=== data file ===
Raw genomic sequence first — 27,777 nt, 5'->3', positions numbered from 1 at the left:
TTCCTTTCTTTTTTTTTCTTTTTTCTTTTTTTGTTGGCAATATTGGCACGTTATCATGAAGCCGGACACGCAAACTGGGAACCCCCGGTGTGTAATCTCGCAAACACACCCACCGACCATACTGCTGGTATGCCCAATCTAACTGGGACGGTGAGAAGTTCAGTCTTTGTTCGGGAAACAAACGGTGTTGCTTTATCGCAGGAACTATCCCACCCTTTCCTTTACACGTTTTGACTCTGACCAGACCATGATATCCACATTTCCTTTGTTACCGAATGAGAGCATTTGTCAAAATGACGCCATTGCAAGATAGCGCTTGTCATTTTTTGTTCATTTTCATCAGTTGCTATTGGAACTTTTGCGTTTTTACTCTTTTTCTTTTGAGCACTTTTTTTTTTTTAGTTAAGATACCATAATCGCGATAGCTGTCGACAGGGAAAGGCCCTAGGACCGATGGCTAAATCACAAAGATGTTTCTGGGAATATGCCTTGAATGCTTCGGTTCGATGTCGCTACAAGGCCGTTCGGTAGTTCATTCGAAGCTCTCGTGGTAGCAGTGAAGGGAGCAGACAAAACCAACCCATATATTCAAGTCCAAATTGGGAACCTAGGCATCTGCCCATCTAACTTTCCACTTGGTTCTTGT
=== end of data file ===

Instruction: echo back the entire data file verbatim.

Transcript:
Raw genomic sequence first — 27,777 nt, 5'->3', positions numbered from 1 at the left:
TTCCTTTCTTTTTTTTTCTTTTTTCTTTTTTTGTTGGCAATATTGGCACGTTATCATGAAGCCGGACACGCAAACTGGGAACCCCCGGTGTGTAATCTCGCAAACACACCCACCGACCATACTGCTGGTATGCCCAATCTAACTGGGACGGTGAGAAGTTCAGTCTTTGTTCGGGAAACAAACGGTGTTGCTTTATCGCAGGAACTATCCCACCCTTTCCTTTACACGTTTTGACTCTGACCAGACCATGATATCCACATTTCCTTTGTTACCGAATGAGAGCATTTGTCAAAATGACGCCATTGCAAGATAGCGCTTGTCATTTTTTGTTCATTTTCATCAGTTGCTATTGGAACTTTTGCGTTTTTACTCTTTTTCTTTTGAGCACTTTTTTTTTTTTAGTTAAGATACCATAATCGCGATAGCTGTCGACAGGGAAAGGCCCTAGGACCGATGGCTAAATCACAAAGATGTTTCTGGGAATATGCCTTGAATGCTTCGGTTCGATGTCGCTACAAGGCCGTTCGGTAGTTCATTCGAAGCTCTCGTGGTAGCAGTGAAGGGAGCAGACAAAACCAACCCATATATTCAAGTCCAAATTGGGAACCTAGGCATCTGCCCATCTAACTTTCCACTTGGTTCTTGT